REVIEW: Tales from the Borderlands
Tales from the Borderlands combines the humor and spirit of Telltale’s earlier work, with the emotionally impactful storytelling that’s defined their modern games. The result is their best game yet.
I have no investment in the Borderlands franchise, and I think the writing in those main games is bad. I came into this honestly with a chip on my shoulder against this world because of that. This game won me over, with good characters, good writing, and excellent style. Within the context of this game I came to care about this world. Not in a way where I’m gonna go play a regular Borderlands game, but I think the lore and world are leveraged well, acting as a benefit rather than a hindrance.
Probably the biggest complaint the Borderlands series has drawn is its overuse of internet meme humor. This game has none of that. There were clearly writers writing these gags and jokes specifically for this game. It feels natural and organic, not just regurgitation. That’s not to say the game is above references, or super dumb jokes, but it’s not aggressive about that stuff and it all works. Humor can be subjective to an extent, so I think the easiest way to cover this is just to say that Telltale once had a reputation for making funny adventure games, and they bring those joke telling strengths to bear here. Something they haven’t done in a while.
Visually the game is at its core still just another Telltale game: Not the highest resolution textures, but they do a good job at animating expressive faces to match their style of dialogue heavy games. But in terms of style and making the most of those assets, I think this is their best outing. Wolf Among Us also had a good sense of noir and neon atmospheric visuals, but that was a much more intimate game and there was less for them to do there. TftB is a grand adventure tale. The spectacle is big, and Telltale does a great job of getting that across with the scale of budget and assets they’re working with. Most notable are the musical title card sequences which are fucking fantastic, a highlight of the series. That’s where that style is most brought to bear, particularly in episode 3, which is the only one that uses quick editing paced to the music; I fucking love it. All of that is bolstered by a good selection of licensed music I’ve never heard before that works really well.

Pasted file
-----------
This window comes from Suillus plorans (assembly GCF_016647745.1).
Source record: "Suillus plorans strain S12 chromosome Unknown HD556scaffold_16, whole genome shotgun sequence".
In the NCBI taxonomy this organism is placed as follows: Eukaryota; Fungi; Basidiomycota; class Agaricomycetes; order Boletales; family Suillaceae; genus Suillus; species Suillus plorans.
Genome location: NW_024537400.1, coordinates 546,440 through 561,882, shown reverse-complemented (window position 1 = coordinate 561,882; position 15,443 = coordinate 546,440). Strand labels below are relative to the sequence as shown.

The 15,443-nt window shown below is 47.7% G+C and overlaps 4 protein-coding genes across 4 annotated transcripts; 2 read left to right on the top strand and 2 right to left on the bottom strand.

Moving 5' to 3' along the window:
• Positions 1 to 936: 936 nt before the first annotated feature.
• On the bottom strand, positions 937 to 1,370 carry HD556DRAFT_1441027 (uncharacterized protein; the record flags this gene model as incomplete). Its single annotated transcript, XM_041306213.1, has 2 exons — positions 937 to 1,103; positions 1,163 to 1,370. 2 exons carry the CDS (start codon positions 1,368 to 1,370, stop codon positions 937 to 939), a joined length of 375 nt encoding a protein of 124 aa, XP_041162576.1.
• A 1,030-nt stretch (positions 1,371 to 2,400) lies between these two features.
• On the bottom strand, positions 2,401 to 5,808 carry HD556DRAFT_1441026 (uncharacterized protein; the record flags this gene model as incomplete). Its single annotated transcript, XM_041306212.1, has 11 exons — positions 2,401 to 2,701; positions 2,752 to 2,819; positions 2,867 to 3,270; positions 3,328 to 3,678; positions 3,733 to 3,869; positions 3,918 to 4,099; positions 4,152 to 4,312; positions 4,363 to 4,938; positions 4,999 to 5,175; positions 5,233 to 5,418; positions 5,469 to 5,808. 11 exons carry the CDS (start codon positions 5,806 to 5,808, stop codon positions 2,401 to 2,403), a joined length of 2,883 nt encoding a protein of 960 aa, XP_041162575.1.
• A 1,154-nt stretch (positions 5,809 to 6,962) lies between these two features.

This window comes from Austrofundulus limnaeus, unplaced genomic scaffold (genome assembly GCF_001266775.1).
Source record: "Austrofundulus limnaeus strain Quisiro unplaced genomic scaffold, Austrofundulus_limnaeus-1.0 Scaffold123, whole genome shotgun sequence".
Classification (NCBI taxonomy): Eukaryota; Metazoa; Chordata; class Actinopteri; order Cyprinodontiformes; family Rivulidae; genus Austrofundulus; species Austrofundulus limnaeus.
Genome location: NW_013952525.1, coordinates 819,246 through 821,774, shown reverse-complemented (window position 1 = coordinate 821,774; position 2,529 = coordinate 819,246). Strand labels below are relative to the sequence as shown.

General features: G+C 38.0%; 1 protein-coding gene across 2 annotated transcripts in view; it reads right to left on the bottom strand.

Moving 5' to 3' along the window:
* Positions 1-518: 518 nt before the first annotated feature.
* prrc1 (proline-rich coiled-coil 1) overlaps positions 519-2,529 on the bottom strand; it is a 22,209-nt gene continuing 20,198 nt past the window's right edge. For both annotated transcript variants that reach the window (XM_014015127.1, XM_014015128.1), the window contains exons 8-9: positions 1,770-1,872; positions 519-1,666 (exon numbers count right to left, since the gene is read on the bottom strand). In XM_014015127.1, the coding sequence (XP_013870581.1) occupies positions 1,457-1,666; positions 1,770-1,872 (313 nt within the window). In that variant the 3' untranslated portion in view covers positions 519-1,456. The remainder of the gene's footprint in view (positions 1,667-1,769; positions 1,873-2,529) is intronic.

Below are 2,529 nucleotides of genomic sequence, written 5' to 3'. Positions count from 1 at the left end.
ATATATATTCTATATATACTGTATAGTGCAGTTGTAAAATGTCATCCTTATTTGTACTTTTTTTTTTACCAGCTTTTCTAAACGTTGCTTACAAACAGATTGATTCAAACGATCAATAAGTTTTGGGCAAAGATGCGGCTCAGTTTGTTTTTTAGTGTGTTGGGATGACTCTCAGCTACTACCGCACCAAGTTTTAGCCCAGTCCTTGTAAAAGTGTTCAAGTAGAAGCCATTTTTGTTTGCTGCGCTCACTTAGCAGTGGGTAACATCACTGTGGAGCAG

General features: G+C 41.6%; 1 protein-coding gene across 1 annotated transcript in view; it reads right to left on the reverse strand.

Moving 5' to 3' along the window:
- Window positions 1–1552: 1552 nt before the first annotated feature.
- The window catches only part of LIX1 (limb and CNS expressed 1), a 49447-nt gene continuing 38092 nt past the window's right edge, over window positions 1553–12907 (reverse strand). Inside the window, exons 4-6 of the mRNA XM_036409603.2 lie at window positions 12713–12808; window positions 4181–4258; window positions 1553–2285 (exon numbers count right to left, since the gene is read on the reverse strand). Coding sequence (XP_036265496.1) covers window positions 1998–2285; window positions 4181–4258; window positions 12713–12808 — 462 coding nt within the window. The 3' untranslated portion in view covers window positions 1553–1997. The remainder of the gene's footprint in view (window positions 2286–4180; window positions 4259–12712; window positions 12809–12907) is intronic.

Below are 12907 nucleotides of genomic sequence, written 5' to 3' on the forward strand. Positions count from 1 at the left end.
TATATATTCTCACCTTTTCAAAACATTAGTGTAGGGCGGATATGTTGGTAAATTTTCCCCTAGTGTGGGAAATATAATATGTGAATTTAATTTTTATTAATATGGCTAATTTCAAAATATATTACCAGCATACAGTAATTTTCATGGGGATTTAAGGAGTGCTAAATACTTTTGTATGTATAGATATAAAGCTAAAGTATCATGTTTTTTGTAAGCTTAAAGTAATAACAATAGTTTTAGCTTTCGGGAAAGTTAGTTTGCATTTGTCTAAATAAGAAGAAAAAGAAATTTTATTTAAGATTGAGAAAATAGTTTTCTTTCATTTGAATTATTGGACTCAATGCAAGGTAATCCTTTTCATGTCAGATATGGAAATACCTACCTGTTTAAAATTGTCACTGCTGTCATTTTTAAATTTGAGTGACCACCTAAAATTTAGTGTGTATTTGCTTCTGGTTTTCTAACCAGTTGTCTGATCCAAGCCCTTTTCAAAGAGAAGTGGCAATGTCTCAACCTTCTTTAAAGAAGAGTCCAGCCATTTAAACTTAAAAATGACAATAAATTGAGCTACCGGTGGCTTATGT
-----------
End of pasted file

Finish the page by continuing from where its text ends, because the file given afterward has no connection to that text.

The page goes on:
Gameplay wise… Yeah, it’s another modern Telltale game: Dialogue trees, quick time events and occasional fixed decisions.
Let’s talk about choices first.
The Walking Dead wore out its welcome with me by too often tying its decisions into whether or not a character would die. The more I’ve seen this design, the more I think this approach is almost always a bad idea, because once this option is presented that character’s ability to be in the game is automatically limited. Specifically in TWD this would mean that the character would be dead soon anyway. It was a meat grinder that made me disengage with the story. However, that’s kind of the nature of The Walking Dead as a franchise so I don’t know how much blame I can put on Telltale for that, considering that really they were just being faithful to the property. I’m more inclined to give them credit for moving away from that meat grinder style when they’ve had the chance to, which they have.
So what are your choices here generally if not about the lives of characters? A lot of times it’s just about choosing between a couple different jokes. Or determining how something will play out, not so much what happens. This kind of player flavoring I think works better for this kind of game, and is more honest on the part of the developers as far as letting the player understand how much control they have over this story. That’s not to say that it’s all that, there are several moments where you just flat out decide someone’s fate, but they’re minor decisions in the grand scheme; more along the lines of: are you going to kill an enemy you defeated or spare them?
The choices you make that do matter are generally a little more nuanced, focusing more on how you’re going to treat other characters. It feels more organic and has more context than the binary abstracts of choosing between two characters to save. There are characters you could become friends/allies with and characters where that will never work, but I’ll get back to this.